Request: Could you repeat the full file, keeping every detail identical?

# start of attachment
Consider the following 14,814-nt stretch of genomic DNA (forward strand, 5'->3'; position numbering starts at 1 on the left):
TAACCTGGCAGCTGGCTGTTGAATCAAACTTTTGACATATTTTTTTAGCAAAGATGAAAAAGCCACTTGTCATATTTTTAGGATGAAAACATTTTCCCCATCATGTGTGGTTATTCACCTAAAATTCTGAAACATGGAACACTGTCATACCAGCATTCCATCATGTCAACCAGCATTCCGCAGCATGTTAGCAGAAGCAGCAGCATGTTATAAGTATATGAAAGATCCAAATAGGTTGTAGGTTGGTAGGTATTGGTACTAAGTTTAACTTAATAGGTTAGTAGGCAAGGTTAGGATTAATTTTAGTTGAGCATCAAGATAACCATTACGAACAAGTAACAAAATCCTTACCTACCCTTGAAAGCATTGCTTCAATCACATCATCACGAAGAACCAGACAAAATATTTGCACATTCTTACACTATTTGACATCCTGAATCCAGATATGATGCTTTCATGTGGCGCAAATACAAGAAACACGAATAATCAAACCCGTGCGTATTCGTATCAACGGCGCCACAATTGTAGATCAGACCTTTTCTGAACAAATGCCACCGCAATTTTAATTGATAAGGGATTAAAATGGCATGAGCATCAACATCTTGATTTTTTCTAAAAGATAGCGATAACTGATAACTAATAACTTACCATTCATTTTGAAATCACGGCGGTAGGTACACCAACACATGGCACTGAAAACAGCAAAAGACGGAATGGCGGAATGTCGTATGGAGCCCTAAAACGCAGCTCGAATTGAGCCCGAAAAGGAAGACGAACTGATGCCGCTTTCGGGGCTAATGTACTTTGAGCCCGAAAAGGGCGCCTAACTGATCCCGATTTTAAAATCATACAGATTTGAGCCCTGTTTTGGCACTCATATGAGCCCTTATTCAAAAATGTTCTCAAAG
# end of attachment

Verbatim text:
Consider the following 14,814-nt stretch of genomic DNA (forward strand, 5'->3'; position numbering starts at 1 on the left):
TAACCTGGCAGCTGGCTGTTGAATCAAACTTTTGACATATTTTTTTAGCAAAGATGAAAAAGCCACTTGTCATATTTTTAGGATGAAAACATTTTCCCCATCATGTGTGGTTATTCACCTAAAATTCTGAAACATGGAACACTGTCATACCAGCATTCCATCATGTCAACCAGCATTCCGCAGCATGTTAGCAGAAGCAGCAGCATGTTATAAGTATATGAAAGATCCAAATAGGTTGTAGGTTGGTAGGTATTGGTACTAAGTTTAACTTAATAGGTTAGTAGGCAAGGTTAGGATTAATTTTAGTTGAGCATCAAGATAACCATTACGAACAAGTAACAAAATCCTTACCTACCCTTGAAAGCATTGCTTCAATCACATCATCACGAAGAACCAGACAAAATATTTGCACATTCTTACACTATTTGACATCCTGAATCCAGATATGATGCTTTCATGTGGCGCAAATACAAGAAACACGAATAATCAAACCCGTGCGTATTCGTATCAACGGCGCCACAATTGTAGATCAGACCTTTTCTGAACAAATGCCACCGCAATTTTAATTGATAAGGGATTAAAATGGCATGAGCATCAACATCTTGATTTTTTCTAAAAGATAGCGATAACTGATAACTAATAACTTACCATTCATTTTGAAATCACGGCGGTAGGTACACCAACACATGGCACTGAAAACAGCAAAAGACGGAATGGCGGAATGTCGTATGGAGCCCTAAAACGCAGCTCGAATTGAGCCCGAAAAGGAAGACGAACTGATGCCGCTTTCGGGGCTAATGTACTTTGAGCCCGAAAAGGGCGCCTAACTGATCCCGATTTTAAAATCATACAGATTTGAGCCCTGTTTTGGCACTCATATGAGCCCTTATTCAAAAATGTTCTCAAAG